Immigrants: Detainees

Home Office written question – answered on 4th December 2020.

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Photo of Caroline Lucas Caroline Lucas Green, Brighton, Pavilion

To ask the Secretary of State for the Home Department, whether women held at (a) Dungavel and (b) Colnbrook immigration removal centres have access to doctors and other medical staff with (i) knowledge of and (ii) expertise in gender-based violence; what assessment she has made of the effect of detaining women at immigration removal centres predominantly holding men on her ability to fulfil her duties under section 149 of the Equality Act 2010 (Public Sector Equality Duty) b); and if she will make a statement.

Photo of Chris Philp Chris Philp The Parliamentary Under-Secretary of State for the Home Department

The health and welfare of those in our care is of the utmost importance. The provision of 24-hour, seven-days-a-week healthcare in all immigration removal centres (IRCs) ensures that individuals held there have ready access to medical professionals and levels of primary care in line with individuals in the community, according to their clinical needs.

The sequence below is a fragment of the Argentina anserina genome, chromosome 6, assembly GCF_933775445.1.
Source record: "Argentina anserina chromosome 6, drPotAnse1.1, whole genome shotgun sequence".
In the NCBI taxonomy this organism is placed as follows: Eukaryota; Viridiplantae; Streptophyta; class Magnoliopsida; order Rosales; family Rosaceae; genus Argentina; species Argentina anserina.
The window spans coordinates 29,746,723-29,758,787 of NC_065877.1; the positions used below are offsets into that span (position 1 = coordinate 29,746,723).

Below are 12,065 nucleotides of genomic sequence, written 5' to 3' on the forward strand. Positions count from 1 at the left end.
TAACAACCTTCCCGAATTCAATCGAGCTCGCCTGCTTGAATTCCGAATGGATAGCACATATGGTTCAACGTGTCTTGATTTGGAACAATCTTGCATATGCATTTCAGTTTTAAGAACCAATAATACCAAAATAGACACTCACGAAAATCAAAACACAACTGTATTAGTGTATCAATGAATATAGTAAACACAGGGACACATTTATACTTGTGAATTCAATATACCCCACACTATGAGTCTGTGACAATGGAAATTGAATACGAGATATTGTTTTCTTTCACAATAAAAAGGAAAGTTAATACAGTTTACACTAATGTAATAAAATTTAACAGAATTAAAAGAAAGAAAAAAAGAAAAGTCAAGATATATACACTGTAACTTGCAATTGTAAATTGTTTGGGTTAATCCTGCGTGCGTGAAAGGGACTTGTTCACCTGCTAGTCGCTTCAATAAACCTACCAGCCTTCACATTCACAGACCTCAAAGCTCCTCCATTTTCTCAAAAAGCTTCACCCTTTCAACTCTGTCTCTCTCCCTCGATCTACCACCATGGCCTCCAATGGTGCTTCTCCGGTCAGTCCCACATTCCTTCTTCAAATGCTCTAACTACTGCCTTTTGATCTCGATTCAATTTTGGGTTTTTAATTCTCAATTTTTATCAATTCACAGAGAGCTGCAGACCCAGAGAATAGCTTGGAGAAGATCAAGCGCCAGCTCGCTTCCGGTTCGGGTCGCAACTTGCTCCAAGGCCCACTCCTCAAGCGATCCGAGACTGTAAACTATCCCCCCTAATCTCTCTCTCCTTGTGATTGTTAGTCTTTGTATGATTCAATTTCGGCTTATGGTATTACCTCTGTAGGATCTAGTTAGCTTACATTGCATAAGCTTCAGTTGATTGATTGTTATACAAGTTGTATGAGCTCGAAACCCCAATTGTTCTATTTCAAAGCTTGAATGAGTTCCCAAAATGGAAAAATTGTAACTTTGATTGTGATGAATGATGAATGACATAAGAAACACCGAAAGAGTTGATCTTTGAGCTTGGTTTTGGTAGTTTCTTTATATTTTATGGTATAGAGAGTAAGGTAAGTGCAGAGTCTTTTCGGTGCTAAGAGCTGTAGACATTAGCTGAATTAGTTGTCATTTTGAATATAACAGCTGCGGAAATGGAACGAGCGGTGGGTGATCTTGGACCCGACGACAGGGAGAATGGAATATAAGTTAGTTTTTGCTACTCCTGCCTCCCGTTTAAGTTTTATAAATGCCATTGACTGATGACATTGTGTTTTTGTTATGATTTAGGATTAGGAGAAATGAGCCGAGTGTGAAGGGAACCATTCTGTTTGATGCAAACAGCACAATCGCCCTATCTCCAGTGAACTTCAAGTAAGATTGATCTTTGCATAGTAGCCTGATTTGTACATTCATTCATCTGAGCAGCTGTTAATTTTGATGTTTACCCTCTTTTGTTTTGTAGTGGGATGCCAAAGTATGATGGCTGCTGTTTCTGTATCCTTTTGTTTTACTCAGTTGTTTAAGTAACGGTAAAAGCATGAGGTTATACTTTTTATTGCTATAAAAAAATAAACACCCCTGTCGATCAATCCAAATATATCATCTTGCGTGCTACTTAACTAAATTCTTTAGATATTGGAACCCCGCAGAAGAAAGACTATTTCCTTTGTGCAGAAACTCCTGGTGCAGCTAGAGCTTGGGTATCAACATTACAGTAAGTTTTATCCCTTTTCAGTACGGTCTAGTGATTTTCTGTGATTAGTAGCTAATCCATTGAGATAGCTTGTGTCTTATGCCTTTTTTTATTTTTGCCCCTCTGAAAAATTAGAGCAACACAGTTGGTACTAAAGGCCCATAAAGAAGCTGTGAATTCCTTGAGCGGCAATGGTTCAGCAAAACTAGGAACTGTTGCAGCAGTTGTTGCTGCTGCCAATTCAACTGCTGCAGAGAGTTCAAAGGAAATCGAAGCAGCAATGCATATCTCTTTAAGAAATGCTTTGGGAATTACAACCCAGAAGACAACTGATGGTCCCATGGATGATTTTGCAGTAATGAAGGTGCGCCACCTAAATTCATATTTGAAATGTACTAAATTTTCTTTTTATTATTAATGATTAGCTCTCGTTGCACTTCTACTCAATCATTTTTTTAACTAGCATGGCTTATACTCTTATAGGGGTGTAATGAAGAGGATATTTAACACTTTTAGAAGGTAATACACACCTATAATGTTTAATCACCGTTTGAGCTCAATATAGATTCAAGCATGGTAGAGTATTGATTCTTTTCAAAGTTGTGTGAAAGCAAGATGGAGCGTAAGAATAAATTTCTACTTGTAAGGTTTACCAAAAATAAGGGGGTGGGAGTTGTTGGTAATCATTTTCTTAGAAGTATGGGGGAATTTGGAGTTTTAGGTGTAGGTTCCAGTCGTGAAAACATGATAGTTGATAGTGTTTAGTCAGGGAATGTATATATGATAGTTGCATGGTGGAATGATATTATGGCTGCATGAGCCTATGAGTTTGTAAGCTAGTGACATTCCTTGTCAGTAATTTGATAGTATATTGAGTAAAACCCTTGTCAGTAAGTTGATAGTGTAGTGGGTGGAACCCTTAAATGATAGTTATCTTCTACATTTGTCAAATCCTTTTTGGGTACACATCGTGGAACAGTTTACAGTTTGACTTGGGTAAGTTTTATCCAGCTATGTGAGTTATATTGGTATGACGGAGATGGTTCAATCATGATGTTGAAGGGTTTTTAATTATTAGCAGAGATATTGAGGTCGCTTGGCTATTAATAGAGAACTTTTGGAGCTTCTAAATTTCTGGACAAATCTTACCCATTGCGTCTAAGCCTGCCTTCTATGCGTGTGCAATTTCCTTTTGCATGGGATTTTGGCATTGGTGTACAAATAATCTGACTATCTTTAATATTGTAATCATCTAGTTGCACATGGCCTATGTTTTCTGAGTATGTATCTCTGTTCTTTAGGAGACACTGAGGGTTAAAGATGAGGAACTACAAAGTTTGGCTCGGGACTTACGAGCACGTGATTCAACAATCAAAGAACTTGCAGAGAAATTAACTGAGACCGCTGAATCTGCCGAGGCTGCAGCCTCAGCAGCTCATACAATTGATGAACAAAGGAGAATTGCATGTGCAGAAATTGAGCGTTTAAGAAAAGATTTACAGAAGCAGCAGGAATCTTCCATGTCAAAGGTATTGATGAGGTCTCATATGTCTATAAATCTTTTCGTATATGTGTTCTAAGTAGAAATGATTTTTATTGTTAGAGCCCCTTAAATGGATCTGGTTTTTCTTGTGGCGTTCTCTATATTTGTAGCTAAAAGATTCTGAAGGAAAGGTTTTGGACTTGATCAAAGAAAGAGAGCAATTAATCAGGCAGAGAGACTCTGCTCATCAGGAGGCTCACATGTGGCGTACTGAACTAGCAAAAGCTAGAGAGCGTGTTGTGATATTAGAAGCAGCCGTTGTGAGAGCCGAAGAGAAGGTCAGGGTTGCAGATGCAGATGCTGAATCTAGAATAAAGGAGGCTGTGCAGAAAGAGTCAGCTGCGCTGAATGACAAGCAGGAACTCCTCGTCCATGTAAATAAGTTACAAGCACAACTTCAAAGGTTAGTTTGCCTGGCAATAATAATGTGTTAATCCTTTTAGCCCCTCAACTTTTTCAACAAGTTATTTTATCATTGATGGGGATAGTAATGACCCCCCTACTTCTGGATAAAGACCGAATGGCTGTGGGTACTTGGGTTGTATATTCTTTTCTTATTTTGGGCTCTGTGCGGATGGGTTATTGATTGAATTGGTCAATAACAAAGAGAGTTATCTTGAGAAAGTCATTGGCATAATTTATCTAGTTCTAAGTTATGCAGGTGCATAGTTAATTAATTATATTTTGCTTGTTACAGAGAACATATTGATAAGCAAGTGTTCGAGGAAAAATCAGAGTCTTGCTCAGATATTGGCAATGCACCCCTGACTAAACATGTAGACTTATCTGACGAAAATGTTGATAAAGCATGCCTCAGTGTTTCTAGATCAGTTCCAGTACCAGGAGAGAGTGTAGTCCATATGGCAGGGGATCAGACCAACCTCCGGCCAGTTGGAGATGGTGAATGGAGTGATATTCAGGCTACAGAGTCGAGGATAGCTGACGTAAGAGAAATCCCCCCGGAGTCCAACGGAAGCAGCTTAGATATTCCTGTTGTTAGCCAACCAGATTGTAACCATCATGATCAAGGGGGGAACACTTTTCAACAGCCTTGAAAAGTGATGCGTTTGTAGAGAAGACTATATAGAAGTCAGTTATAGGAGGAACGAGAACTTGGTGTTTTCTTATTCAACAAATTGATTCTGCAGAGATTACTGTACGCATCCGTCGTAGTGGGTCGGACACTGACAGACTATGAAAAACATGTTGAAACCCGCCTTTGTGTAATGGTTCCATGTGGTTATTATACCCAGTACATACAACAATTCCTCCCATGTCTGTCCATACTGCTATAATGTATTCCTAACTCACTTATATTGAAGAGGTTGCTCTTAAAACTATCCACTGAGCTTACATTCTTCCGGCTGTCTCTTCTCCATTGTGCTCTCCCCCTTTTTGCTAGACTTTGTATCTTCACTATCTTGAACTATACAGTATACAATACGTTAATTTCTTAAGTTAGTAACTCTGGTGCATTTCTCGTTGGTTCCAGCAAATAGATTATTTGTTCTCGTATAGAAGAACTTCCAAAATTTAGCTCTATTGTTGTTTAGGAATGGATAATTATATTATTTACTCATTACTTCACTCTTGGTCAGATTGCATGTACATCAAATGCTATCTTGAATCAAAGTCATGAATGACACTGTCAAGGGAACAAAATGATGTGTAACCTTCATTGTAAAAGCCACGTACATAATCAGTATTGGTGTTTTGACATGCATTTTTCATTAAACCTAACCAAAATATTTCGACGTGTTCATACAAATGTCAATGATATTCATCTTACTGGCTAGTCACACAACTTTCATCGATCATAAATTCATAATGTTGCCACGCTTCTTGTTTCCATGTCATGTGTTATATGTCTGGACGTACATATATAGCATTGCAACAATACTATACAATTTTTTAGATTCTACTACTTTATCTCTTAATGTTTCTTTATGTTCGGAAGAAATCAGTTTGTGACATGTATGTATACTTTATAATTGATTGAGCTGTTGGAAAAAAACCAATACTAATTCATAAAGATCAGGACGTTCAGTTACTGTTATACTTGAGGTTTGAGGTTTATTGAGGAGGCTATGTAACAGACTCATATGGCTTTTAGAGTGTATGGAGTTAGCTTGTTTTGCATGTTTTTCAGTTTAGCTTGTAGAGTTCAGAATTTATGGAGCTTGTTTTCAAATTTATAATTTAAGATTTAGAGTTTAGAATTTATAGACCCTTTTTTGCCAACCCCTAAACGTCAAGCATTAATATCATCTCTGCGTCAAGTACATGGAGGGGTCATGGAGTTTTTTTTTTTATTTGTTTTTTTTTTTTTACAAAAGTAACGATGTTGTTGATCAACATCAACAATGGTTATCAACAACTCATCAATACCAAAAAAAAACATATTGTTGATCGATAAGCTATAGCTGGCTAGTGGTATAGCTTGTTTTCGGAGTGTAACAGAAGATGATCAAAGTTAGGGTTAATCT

Detention Services Order (DSO) 06/2016 ‘Women in the detention estate’ sets out guidance for Home Office, supplier and healthcare staff on the care and management of women in immigration detention. The DSO ensures a consistent approach is taken by all centres that accommodate women, and that the female-specific needs of the population are met.

Victims of sexual or gender-based violence (including female genital mutilation) are covered by the adults at risk in immigration detention policy. Anyone who falls within the scope of the policy is regarded as unsuitable for detention unless the specific immigration circumstances in their case are considered to outweigh the vulnerability issues.

Healthcare in IRCs in England is commissioned by NHS England, who only commission evidence-based treatments approved by the National Institute for Health and Care Excellence (NICE). NICE provides guidance on the treatment of people who have suffered sexual or gender-based violence, which healthcare professionals in IRCs are expected to take into account. The revised Primary Care specification for IRCs acknowledges the importance of healthcare professionals delivering trauma informed interventions across the immigration detention estate.

The healthcare team at Dungavel, comprising registered nurses and NHS Scotland GPs, work to the standards set by ‘Equally Safe’, Scotland’s strategy to prevent and eradicate gender-based violence. In addition, all registered nurses at Dungavel are female and access to a female GP is available on request.

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